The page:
One of the many things left out of the debt-ceiling deal that cleared Congress was an extension of the payroll tax cut that Congress enacted as part of the 2009 stimulus package and subsequently agreed to extend for one more year -- this year -- beyond its initial expiration date. Both the Obama White House and Democratic congressional leaders said that they wanted an additional one-year extension of that tax cut included in the deal that was just past, but, in the face of Republican opposition, the proposal was dropped.
In the wake of the deal, the president, Harry Reid, and Nancy Pelosi have all cited an extension of the cut -- along with an extension of long-term unemployment insurance and the creation of an Infrastructure Bank -- as one of the stimulative, job-creating measures that Congress should now adopt. The cut certainly puts more money in Americans' pockets. In its current form, it reduces the Social Security deduction from people's paychecks from 6.2 percent of wages (up to an annual threshold of $106,800) to 4.2 percent. A person making $50,000 in wages gets to bring home $1,000 more over the course of a year. The cut is particularly helpful to low-income Americans who don't make enough to pay income taxes but who have the deduction taken out of their paychecks no matter how low their income.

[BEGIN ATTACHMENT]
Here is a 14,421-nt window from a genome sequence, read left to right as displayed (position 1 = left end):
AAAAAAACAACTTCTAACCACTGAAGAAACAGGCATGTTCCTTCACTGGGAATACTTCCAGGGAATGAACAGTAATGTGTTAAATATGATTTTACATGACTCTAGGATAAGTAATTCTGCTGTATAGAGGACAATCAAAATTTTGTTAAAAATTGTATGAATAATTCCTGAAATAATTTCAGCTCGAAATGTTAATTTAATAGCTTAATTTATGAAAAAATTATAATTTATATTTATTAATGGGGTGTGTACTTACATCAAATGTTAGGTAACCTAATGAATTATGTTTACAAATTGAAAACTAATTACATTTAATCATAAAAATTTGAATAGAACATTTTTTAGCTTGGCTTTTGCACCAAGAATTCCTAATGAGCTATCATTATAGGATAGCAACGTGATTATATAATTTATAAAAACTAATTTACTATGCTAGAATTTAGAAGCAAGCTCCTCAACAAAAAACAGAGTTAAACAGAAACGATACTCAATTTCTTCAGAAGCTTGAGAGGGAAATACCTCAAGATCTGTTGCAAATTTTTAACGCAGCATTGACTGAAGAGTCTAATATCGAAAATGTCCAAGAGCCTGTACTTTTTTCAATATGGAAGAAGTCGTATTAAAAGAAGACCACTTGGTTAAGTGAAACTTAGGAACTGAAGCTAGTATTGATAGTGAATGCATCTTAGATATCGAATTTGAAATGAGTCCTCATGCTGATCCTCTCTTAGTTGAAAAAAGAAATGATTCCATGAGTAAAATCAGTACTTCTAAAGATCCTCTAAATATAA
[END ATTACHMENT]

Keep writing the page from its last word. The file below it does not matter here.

If Republicans were really as anti-tax as they claim to be, you'd think they'd support extending this tax cut. They don't, of course. In an article that ran in The Hill on Wednesday, both Senate GOP Whip Jon Kyl and Senate GOP Conference Chairman Lamar Alexander said that "there is no appetite for extending either the payroll tax [cut] or the unemployment benefits."
Which means, come January, Republicans are going to raise the taxes of every American who gets a paycheck. You'd think this would open an avenue of attack for Democrats. Then again, the Obama administration did such a poor job of publicizing the tax cuts in the stimulus package that most Americans didn't even know they'd gotten them. While there's not much grounds for hope that the White House can do a better job letting people know that the Republicans are now taking their tax cut away, we can always hope that congressional Democrats will realize they've been handed an issue on a silver platter. Throughout the deliberations of the Super-Duper Committee of 12, and as the clock ticks toward year's end, Democrats should be screaming that Republicans are about to take away your tax cut, that the GOP's real commitment -- forget all this crap about reducing the deficit or even lowering taxes across the board -- is to sticking it to working people.
Nancy? Harry? Take it away.